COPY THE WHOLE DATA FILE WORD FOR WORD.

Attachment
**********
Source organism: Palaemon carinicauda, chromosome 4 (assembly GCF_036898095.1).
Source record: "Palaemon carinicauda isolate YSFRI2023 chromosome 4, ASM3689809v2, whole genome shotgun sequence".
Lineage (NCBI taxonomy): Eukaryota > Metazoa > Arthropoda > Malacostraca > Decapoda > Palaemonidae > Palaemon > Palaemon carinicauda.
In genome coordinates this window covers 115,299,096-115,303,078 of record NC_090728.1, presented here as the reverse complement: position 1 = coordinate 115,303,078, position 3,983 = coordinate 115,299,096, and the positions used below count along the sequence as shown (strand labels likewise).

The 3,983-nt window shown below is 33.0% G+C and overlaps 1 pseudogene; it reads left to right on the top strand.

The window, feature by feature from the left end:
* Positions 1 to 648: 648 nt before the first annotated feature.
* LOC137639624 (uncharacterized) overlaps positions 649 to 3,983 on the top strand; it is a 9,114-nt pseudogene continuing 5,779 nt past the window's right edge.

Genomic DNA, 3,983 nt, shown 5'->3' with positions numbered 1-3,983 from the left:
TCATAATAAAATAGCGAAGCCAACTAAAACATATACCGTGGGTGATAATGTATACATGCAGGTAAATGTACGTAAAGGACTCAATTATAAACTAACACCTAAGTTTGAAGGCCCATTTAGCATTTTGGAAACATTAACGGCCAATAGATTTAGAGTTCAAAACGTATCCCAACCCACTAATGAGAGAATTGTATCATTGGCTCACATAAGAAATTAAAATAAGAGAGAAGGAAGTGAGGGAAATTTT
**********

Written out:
Source organism: Palaemon carinicauda, chromosome 4 (assembly GCF_036898095.1).
Source record: "Palaemon carinicauda isolate YSFRI2023 chromosome 4, ASM3689809v2, whole genome shotgun sequence".
Lineage (NCBI taxonomy): Eukaryota > Metazoa > Arthropoda > Malacostraca > Decapoda > Palaemonidae > Palaemon > Palaemon carinicauda.
In genome coordinates this window covers 115,299,096-115,303,078 of record NC_090728.1, presented here as the reverse complement: position 1 = coordinate 115,303,078, position 3,983 = coordinate 115,299,096, and the positions used below count along the sequence as shown (strand labels likewise).

The 3,983-nt window shown below is 33.0% G+C and overlaps 1 pseudogene; it reads left to right on the top strand.

The window, feature by feature from the left end:
* Positions 1 to 648: 648 nt before the first annotated feature.
* LOC137639624 (uncharacterized) overlaps positions 649 to 3,983 on the top strand; it is a 9,114-nt pseudogene continuing 5,779 nt past the window's right edge.

Genomic DNA, 3,983 nt, shown 5'->3' with positions numbered 1-3,983 from the left:
TCATAATAAAATAGCGAAGCCAACTAAAACATATACCGTGGGTGATAATGTATACATGCAGGTAAATGTACGTAAAGGACTCAATTATAAACTAACACCTAAGTTTGAAGGCCCATTTAGCATTTTGGAAACATTAACGGCCAATAGATTTAGAGTTCAAAACGTATCCCAACCCACTAATGAGAGAATTGTATCATTGGCTCACATAAGAAATTAAAATAAGAGAGAAGGAAGTGAGGGAAATTTT